What we’ve been told is that he is currently planning a single to be released later in the year. This includes a quick getaway to The Gothic Quarter in Barcelona to shoot some promo photos with high profile photographer Andrew Guillaume who shoots for events such as Melbourne Fashion Week. He is also interested in collaborating with other artists on future projects.

I don’t know about you, but after meeting him, I am left wanting more.

We thank Charles for featuring on RSOM and we wish you all the best for your future endeavours. We are all sitting at our desks waiting for the announcement of your single’s release.

1170807_520275348052538_1511072468_nIf you are left wanting more, follow Charles on:
Instagram | Facebook

Want to be featured on RSOM? Check the ‘Contact’ page for more info.


18-year-old Emilia from the outer city suburbs of Bentleigh is a striving jazz singer and songwriter, whose passion for music has been her entire life. Studying Jazz Voice & Music Performance at Monash, Emilia is now starting to turn her dream into a big reality.

As a child, Emilia performed regularly and was a student at the Yamaha Music School. She participated in many performances at both her music school and at high school.

Her pathway to jazz music specifically began when her singing teacher detected more of a natural jazz tone in her voice rather than pop/musical theatre (which is what she initially began singing). “It was just so natural”.


She participated in a program that was run by Juilliard in New York, which introduced Emilia to a jazz focused environment and was the kick-start to her jazz career. She described the jazz community as, “very small,” however she loves it.

She calls upon Ella Fitzgerald as her biggest influence yet admires the likes of contemporary jazz musicians such as Norah Jones and Kimbra.

When I was younger I would participate in everything and I was known as the singing girl” and when it came to the stage in her life where she had to decide what path she wanted to take in regards to her career, she “couldn’t think of anything else apart from music”. It wasn’t merely a specific moment rather than a gradual life choice. “It kinda never left me,” she states.

She started song writing at the very young age of 11, only doing casual home recordings and later on, she began to perform her original work when she became a teenager. One of the first songs she wrote as a child, was titled I Don’t Need You Anymore. She says that now that she thinks about it, it is a very “jazzy” song. When writing today she describes herself as, “the type of person where [she doesn’t] actually plan to write anything, it’s more [waking] up at 3am because [she has] a song stuck in my head”. She doesn’t follow a certain structure; it’s more of a creative process.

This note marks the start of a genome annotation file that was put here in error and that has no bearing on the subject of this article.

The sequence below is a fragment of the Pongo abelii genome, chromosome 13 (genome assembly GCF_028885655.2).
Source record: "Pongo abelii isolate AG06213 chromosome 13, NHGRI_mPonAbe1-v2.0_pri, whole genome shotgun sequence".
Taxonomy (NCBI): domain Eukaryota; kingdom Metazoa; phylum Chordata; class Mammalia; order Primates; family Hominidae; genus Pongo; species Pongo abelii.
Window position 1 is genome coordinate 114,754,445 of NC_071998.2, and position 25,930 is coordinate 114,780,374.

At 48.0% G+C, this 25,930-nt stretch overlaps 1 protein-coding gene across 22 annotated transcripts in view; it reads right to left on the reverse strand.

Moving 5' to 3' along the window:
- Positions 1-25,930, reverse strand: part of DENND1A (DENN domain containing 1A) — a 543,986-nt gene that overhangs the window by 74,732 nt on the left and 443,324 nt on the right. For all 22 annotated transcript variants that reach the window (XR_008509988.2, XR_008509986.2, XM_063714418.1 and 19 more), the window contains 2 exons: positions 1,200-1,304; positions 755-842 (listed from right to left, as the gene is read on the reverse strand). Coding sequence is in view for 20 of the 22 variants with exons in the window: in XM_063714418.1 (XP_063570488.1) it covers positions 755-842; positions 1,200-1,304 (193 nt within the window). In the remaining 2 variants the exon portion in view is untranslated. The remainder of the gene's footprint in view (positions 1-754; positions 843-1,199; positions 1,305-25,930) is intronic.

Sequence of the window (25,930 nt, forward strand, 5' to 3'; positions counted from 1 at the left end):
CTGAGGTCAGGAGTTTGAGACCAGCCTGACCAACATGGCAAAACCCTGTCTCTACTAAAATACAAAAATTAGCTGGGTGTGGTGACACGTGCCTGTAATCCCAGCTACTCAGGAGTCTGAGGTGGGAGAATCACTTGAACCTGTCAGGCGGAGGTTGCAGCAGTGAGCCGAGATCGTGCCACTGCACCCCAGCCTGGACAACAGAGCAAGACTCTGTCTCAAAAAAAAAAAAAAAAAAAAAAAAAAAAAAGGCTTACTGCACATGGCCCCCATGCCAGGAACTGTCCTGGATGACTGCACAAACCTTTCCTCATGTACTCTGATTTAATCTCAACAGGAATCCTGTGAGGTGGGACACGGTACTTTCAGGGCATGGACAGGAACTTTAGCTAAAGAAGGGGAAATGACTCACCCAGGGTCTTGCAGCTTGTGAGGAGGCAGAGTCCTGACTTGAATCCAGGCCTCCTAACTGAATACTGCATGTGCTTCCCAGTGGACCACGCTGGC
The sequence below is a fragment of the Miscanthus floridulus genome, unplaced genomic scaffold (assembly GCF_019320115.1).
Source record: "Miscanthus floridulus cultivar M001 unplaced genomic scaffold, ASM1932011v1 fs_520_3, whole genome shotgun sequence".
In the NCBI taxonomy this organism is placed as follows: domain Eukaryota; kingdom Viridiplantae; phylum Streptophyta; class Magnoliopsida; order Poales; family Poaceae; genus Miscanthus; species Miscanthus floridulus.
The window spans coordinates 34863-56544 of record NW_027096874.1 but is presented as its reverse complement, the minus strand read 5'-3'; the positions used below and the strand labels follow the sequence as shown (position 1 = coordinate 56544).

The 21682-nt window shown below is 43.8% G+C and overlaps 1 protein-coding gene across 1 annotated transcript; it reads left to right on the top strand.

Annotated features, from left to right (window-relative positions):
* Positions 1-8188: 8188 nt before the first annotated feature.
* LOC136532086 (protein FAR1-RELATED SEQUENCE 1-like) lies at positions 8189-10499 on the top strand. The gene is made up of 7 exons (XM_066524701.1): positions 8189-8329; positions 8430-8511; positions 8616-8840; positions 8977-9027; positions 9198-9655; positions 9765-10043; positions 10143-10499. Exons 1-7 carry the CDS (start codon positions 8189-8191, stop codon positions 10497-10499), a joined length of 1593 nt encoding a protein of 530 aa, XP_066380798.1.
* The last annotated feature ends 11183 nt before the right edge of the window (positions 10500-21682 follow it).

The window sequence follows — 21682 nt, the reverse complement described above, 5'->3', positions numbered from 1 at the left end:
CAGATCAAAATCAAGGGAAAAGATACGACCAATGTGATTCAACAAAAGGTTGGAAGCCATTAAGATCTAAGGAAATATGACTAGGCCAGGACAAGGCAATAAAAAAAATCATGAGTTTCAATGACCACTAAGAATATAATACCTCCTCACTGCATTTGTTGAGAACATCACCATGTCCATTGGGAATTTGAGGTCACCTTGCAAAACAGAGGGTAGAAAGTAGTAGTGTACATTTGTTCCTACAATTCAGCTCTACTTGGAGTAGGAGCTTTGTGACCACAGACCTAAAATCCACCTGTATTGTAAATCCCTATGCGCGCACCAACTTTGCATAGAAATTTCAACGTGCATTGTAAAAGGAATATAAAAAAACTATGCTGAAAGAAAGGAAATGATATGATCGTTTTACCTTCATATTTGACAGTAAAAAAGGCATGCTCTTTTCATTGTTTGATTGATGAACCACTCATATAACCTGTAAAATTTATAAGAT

Emilia has just recently formed the band– Emilia & the Scarlette’s. Everything is still in the production process at the moment although they have 18 originals songs as well as additional covers. The band plans to produce all of their work and potentially go forth and create an EP and eventually an album.

Emilia & The Scarlettes performing original tune Blue Eyes at Farouk’s Olive, Melbourne

A song considered to be a “crowd favourite” is Red. The story is centered around a fiery and dangerous girl named Red, who sheds other people’s blood, slowly luring them in, only to defeat them. Red was created based on “girls who are so beautiful but are so awful on the inside”. Her songs tend to base around the concept of other beings or supernatural characters.

Like every songwriter, Emilia tends to express or vent her feelings through music. 3
“Which songwriter doesn’t do that?”

Follow Emilia on:
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Written by RSOM guest writer Kyra Tsitsinaris


Cocoa Noire, comprised of Jackson and Francoise, say that their music is influenced by their love of electronic, disco and early house beats.

With previous performances including Strawberry Fields Festival, Melbourne Music Week as well as this year’s St Kilda Festival, they love making the audience’s musical experience “unique and incomparable.”

As songwriters, it is the everyday things around them that they draw inspiration from, whether it be people, music, food and travel, but most of all, it is the different story that each individual is living that drives their music.

Cocoa Noire formed only a few years ago, when they were both musically involved with other projects. With Jackson being a DJ and Francoise performing in various groups, it wasn’t until they performed spontaneously at a party that they then decided to create music together.

They describe their music as a sound that goes against the “specific genre of disco and early house music,” mostly because they love to experiment with different sounds in order to properly express their ideas.

Cocoa Noire like to create an “organic relationship” with their audience, meaning that they prefer to connect with people through music rather than through online interaction. Making people dance and enjoy the moment is the main focus to each and every one of their performances.

“We love that kind of interaction and much prefer it to any online interaction.”

As many bands and artists, Cocoa Noire don’t have a set procedure when it comes to writing and creating new songs but normally collaborate their individual ideas. With Jackson focusing on the rhythmic aspect using his DJ/producing experience, Francoise takes the lead in the melodic avenue. “Feeling good is the priority,” they say as they ensure that they love every bit of their songs before they finish writing.

Currently the duo are still working on new material and making the most of the songwriting process and are yet to release an EP.

“We are working towards sound that we are completely happy with and we don’t really care on how long it takes. We want to feel good and we want to take our time in achieving this”.

 They perform regularly on weekends so to get more details on their whereabouts visit them on Instagram.


Written by Kyra Tsitsinaris